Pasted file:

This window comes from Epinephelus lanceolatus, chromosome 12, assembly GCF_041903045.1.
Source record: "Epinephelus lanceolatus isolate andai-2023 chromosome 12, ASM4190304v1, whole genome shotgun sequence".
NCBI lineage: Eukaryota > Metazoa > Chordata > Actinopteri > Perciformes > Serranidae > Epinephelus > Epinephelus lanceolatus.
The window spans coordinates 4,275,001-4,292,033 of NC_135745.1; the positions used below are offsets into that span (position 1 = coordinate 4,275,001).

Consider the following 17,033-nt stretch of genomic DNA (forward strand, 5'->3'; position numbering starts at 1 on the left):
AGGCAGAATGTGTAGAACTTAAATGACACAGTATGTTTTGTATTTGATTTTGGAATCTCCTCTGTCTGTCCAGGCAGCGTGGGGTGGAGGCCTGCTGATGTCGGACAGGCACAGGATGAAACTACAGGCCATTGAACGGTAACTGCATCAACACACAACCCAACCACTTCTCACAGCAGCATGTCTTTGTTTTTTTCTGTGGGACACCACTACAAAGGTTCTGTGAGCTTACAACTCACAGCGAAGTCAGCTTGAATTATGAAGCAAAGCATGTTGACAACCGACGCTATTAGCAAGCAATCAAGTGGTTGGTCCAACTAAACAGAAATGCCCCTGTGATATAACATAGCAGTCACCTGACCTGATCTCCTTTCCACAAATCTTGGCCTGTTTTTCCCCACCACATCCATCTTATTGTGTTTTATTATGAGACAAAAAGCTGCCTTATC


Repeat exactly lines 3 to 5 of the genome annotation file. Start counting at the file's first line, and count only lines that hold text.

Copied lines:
NCBI lineage: Eukaryota > Metazoa > Chordata > Actinopteri > Perciformes > Serranidae > Epinephelus > Epinephelus lanceolatus.
The window spans coordinates 4,275,001-4,292,033 of NC_135745.1; the positions used below are offsets into that span (position 1 = coordinate 4,275,001).

Consider the following 17,033-nt stretch of genomic DNA (forward strand, 5'->3'; position numbering starts at 1 on the left):